Note that the Singapore duo of Wang Yue Gu and Li Jia Wei isn't actually from Singapore—they're both Chinese nationals who were recruited to play abroad. The $500,000 they'll earn for delivering the island nation's first medal since 1960 should ease the pain of losing. Since the Chinese—the ones who haven't been exiled from the mainland, at least—are so much better than everyone else, doubles in particular can take on a metronomic feel. In the men's gold medal doubles match, the German duo of Timo Ball and Christian Suss frustrated the Chinese pair of Wang Liqin and Wang Hao for a while with excellent returns and aggressive shots. But Wang and Wang soon began ruthlessly aiming at the player who had just hit the ball, leaving the Germans with far too much ground to cover.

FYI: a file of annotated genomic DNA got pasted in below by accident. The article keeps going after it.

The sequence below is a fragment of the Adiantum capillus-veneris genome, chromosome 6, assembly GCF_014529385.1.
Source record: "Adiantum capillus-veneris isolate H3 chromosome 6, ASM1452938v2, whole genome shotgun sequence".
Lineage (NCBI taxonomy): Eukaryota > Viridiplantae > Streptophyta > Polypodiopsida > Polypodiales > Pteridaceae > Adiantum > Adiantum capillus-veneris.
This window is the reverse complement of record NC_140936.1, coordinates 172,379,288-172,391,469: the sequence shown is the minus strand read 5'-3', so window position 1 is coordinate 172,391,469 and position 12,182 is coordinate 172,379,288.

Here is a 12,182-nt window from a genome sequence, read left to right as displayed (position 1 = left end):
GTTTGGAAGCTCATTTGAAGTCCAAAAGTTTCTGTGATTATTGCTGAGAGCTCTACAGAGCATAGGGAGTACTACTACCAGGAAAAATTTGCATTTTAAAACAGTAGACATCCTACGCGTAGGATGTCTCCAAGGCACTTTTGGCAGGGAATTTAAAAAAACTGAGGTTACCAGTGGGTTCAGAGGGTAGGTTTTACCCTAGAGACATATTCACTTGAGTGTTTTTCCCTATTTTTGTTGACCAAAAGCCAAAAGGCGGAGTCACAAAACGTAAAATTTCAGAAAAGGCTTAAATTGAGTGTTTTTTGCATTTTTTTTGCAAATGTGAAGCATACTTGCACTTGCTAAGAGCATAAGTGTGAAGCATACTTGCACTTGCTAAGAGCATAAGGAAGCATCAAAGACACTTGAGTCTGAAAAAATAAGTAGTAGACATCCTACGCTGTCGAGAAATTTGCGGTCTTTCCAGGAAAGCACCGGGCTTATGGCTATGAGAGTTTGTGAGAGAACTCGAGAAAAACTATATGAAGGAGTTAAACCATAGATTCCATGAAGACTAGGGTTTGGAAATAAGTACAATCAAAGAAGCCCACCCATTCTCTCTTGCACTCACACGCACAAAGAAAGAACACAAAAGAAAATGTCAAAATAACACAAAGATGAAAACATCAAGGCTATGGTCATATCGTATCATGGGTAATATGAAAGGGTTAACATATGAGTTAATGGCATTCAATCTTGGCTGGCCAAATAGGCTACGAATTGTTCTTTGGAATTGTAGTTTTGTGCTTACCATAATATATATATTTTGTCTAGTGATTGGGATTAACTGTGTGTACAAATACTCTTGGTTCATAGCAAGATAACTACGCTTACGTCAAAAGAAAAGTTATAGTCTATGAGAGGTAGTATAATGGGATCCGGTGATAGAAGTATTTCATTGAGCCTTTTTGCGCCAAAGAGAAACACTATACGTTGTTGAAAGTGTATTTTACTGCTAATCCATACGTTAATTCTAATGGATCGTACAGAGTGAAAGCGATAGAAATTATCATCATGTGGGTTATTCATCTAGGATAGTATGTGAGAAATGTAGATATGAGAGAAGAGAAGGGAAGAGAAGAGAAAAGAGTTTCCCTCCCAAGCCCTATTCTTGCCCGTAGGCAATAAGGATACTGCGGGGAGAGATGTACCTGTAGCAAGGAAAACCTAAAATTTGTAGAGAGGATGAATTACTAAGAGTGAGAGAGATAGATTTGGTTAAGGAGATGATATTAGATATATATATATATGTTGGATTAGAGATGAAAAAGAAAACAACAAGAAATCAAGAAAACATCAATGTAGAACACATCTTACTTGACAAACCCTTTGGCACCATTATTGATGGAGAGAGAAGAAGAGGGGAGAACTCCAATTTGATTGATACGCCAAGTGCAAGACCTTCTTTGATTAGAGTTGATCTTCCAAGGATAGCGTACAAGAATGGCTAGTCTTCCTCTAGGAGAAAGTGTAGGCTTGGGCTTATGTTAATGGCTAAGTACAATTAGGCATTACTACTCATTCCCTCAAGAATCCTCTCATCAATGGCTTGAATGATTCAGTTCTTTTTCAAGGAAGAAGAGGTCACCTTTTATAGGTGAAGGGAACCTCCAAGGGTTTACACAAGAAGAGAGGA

Zhang and Guo and Wang and Wang are so far ahead of the pack because they've lived nothing but Ping-Pong their entire lives. Imagine the kid down your block who played every day in his basement, then multiply that by 100 billion. As is well known by now, China's centralized sports system identifies players with talent from a young age and sends them away to train. Table-tennis players in particular live Spartan existences that make them robotically good. But the lifestyle they lead leaves little room for enjoying their success.
The expectation of unbroken Chinese success makes the sport's stars unusually dour, even in victory. The only smile I saw crease the Chinese women's faces came after Singapore was dispatched and the gold medal secured. Should anyone stumble, the repercussions will be great. As China Daily, Beijing's English-language newspaper, opined, "With four gold medals on offer in China's de facto national sport, table tennis, any man or woman who fails to live up to expectations on the blue tables will have to endure some degree of private, or public, humiliation." Now go out there and have fun!